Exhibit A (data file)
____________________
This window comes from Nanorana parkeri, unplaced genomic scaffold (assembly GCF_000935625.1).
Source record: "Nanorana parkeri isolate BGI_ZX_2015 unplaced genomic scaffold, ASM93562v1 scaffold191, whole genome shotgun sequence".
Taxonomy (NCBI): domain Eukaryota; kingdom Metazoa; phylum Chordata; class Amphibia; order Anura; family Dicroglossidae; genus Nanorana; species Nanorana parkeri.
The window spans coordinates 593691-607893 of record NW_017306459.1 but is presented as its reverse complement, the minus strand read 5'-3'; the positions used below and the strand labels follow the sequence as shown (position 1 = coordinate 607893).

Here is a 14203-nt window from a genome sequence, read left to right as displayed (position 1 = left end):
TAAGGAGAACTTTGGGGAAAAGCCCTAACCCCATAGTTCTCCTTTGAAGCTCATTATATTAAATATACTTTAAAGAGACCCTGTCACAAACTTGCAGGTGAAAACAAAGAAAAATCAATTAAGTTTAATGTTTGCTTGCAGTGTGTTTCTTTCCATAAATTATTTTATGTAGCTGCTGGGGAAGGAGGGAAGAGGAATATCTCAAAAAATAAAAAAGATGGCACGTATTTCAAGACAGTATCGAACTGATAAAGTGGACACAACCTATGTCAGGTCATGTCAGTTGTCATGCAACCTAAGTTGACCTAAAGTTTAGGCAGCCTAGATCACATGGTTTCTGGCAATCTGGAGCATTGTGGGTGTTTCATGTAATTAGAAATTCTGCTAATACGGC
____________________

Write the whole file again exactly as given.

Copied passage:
This window comes from Nanorana parkeri, unplaced genomic scaffold (assembly GCF_000935625.1).
Source record: "Nanorana parkeri isolate BGI_ZX_2015 unplaced genomic scaffold, ASM93562v1 scaffold191, whole genome shotgun sequence".
Taxonomy (NCBI): domain Eukaryota; kingdom Metazoa; phylum Chordata; class Amphibia; order Anura; family Dicroglossidae; genus Nanorana; species Nanorana parkeri.
The window spans coordinates 593691-607893 of record NW_017306459.1 but is presented as its reverse complement, the minus strand read 5'-3'; the positions used below and the strand labels follow the sequence as shown (position 1 = coordinate 607893).

Here is a 14203-nt window from a genome sequence, read left to right as displayed (position 1 = left end):
TAAGGAGAACTTTGGGGAAAAGCCCTAACCCCATAGTTCTCCTTTGAAGCTCATTATATTAAATATACTTTAAAGAGACCCTGTCACAAACTTGCAGGTGAAAACAAAGAAAAATCAATTAAGTTTAATGTTTGCTTGCAGTGTGTTTCTTTCCATAAATTATTTTATGTAGCTGCTGGGGAAGGAGGGAAGAGGAATATCTCAAAAAATAAAAAAGATGGCACGTATTTCAAGACAGTATCGAACTGATAAAGTGGACACAACCTATGTCAGGTCATGTCAGTTGTCATGCAACCTAAGTTGACCTAAAGTTTAGGCAGCCTAGATCACATGGTTTCTGGCAATCTGGAGCATTGTGGGTGTTTCATGTAATTAGAAATTCTGCTAATACGGC